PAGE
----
generous offer had been made, a neighbouring gentleman came in, and invited both the miser and Goldsmith to dine with him. Upon a short acquaintance, Oliver communicated his situation to the stranger, and was enabled, by his liberality, to proceed upon his journey. This was his story. His mother, it may be supposed, was looking rather gravely upon her prudent child, who had such adventures to relate, when he concluded them by saying, “and now, my dear mother, having struggled so hard to come home to you, I wonder that you are not more rejoiced to see me.” Mr. Contarine next resolved to send him to the Temple; but on his way to London he was fleeced of all his money in gaming, and returned once more to his mother's house in disgrace and affliction. Again was his good uncle reconciled to him, and equipped him for Edinburgh, that he might pursue the study of medicine.

'On his arrival at Edinburgh he took lodgings, and sallied forth to take a view of the city; but at a late hour, he recollected that he had omitted to inform himself of the name and address of his landlady; and would not have found his way back, if he had not fortunately met with the porter who had carried his luggage. After attending some courses of medical lectures at Edinburgh, he was permitted by his uncle, to repair to Leyden, for the sake of finishing his studies, when his departure was accelerated by a debt, which he had contracted by becoming security for an acquaintance, and from the arrest attending which, he was only saved by the interference of a friend. If Leyden, however, was his object, he, with the usual eccentricity of his motions, set out to reach it by way of Bordeaux, and embarked in a ship which was bound thither from Leith; but which was driven, by stress of weather, into Newcastle upon Tyne. His fellow passengers were some Scotchmen, who had been employed in raising men in their own country for the service of the king of France. They were arrested, by orders from government, at Newcastle; and Goldsmith, who had been committed to prison with them, was not liberated till after a fortnight's confinement. By this accident, however, he was eventually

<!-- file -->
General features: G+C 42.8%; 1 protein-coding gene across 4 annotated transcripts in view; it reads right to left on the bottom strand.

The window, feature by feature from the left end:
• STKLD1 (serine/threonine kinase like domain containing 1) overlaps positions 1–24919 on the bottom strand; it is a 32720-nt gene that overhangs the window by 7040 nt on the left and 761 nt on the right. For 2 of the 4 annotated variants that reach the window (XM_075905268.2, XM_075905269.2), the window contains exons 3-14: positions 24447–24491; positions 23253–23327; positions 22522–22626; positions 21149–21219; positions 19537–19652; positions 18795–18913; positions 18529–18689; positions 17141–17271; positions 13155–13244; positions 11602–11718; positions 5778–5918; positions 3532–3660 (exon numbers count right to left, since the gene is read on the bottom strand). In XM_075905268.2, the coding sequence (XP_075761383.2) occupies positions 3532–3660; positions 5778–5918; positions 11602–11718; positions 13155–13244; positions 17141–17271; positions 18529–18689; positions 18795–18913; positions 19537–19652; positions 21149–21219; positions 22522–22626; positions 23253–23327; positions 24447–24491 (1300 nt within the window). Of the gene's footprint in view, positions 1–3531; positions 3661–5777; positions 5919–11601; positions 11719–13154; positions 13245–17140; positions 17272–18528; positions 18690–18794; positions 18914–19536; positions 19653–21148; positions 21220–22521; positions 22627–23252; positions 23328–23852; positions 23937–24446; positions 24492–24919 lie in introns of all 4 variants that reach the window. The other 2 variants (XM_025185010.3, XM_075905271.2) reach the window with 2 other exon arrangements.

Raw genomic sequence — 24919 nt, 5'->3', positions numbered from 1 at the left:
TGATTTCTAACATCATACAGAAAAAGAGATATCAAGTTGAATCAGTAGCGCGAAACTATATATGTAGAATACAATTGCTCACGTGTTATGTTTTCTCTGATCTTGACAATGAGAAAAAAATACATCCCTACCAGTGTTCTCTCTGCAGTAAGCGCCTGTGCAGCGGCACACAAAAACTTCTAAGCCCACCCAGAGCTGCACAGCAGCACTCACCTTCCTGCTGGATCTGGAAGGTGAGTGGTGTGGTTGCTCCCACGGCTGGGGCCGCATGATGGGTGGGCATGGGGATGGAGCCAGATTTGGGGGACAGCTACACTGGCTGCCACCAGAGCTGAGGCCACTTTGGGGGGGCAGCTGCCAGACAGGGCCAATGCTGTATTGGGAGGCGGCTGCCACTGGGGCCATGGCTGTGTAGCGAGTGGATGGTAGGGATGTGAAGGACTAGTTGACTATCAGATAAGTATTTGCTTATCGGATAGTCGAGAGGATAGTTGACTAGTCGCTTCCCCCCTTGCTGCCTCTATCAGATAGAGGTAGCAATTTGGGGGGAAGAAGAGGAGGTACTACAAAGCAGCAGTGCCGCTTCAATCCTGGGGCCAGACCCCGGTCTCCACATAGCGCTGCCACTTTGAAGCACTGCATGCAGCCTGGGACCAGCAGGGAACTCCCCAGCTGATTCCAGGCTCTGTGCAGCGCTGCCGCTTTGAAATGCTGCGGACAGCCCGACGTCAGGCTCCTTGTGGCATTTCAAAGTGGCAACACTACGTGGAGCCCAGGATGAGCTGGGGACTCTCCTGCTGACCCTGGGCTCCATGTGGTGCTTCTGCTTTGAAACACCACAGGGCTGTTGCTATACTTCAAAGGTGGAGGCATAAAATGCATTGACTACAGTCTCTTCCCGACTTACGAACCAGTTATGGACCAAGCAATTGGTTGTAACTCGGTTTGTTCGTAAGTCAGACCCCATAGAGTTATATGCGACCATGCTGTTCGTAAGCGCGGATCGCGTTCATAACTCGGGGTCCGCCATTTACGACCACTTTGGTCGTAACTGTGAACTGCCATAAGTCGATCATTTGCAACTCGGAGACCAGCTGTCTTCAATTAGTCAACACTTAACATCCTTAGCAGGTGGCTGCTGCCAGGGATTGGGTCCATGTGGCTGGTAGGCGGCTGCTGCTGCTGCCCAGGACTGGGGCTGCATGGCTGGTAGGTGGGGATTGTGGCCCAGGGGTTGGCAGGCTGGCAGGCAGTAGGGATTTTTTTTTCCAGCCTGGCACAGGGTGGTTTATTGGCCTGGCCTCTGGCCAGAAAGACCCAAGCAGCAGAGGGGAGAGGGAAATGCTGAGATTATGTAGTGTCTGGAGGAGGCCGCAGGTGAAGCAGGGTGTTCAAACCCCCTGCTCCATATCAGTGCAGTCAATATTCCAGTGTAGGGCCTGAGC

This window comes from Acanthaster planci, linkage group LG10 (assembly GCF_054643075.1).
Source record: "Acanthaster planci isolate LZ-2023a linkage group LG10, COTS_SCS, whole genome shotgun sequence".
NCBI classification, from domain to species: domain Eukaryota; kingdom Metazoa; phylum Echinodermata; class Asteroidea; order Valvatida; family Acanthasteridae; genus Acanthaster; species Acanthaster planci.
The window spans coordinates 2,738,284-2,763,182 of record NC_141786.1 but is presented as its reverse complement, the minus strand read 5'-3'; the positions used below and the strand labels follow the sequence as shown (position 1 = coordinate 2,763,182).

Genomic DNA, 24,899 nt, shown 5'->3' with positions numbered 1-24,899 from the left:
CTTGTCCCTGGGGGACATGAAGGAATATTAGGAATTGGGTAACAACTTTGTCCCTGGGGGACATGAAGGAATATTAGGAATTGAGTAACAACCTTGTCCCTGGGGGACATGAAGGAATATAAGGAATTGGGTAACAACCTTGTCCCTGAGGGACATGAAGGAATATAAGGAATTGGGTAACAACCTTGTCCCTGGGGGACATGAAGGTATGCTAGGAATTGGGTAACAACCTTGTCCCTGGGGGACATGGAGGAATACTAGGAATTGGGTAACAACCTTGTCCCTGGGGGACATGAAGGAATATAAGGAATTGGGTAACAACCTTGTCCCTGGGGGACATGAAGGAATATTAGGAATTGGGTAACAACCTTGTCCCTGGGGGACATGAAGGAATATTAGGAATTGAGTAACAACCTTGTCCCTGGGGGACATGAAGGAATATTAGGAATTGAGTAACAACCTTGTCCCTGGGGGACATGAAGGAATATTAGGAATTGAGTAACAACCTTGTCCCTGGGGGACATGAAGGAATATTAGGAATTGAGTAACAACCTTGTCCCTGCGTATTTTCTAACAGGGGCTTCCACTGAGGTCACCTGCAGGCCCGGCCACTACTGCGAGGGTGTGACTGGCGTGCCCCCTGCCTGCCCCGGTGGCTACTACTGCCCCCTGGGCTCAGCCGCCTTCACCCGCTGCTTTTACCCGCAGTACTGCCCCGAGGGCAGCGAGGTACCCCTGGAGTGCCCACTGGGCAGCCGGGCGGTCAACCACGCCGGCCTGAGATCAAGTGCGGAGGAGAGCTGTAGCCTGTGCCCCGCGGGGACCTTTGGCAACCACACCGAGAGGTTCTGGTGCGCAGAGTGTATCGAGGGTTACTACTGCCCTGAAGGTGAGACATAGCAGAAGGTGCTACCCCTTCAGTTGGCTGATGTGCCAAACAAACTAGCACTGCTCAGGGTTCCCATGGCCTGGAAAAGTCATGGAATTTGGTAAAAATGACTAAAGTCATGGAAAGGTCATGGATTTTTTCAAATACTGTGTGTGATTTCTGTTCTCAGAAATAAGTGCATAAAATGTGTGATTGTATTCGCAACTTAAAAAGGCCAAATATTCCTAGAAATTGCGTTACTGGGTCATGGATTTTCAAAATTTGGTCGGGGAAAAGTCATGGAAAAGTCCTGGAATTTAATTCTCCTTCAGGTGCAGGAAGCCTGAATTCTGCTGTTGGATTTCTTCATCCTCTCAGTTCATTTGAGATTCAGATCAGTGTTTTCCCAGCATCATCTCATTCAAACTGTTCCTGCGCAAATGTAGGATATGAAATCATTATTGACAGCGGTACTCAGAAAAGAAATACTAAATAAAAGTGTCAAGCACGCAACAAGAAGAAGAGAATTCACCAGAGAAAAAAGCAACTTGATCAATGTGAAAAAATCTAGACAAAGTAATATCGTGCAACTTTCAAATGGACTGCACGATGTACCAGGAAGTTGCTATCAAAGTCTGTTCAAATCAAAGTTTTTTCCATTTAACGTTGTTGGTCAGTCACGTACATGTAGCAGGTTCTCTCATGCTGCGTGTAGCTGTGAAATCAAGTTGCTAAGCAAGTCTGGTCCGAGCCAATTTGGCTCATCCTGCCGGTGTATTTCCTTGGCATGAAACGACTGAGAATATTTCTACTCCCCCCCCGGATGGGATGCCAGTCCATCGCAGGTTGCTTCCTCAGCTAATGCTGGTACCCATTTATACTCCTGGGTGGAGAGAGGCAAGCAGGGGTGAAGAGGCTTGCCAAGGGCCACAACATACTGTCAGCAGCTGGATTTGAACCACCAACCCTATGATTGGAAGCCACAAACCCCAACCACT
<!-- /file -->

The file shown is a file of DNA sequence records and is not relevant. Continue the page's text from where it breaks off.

saved from an early death. The vessel sailed during his imprisonment, and was wrecked at the mouth of the Garonne, where every soul on board perished.' Vol. VI. p. 254.

We regret that we have not room for the sound and elegant critical estimate of his poetical powers which succeeds these anecdotes. Walter Harte's father was a nonjuring clergyman, who, with a rare political and moral honesty refused to take the oaths to king William, though in the time of the dethroned monarch he had personally remonstrated with Jefferies for his cruelty. Harte himself seems to have been the last man whom we should have expected lord Chesterfield to select as tutor for his son. His life of Gustavus Adolphus is written in so barbarous a jargon, that his noble patron, speaking of its being translated into German, heartily wished that its author had translated it into English;' yet the historian himself fancied that his style was particularly easy, and when George Hawkins, the bookseller, ventured very respectfully to solicit the alteration of some of his most violent and uncouth phrases, 'Ah, George,' he used to answer, that is what we call writing.'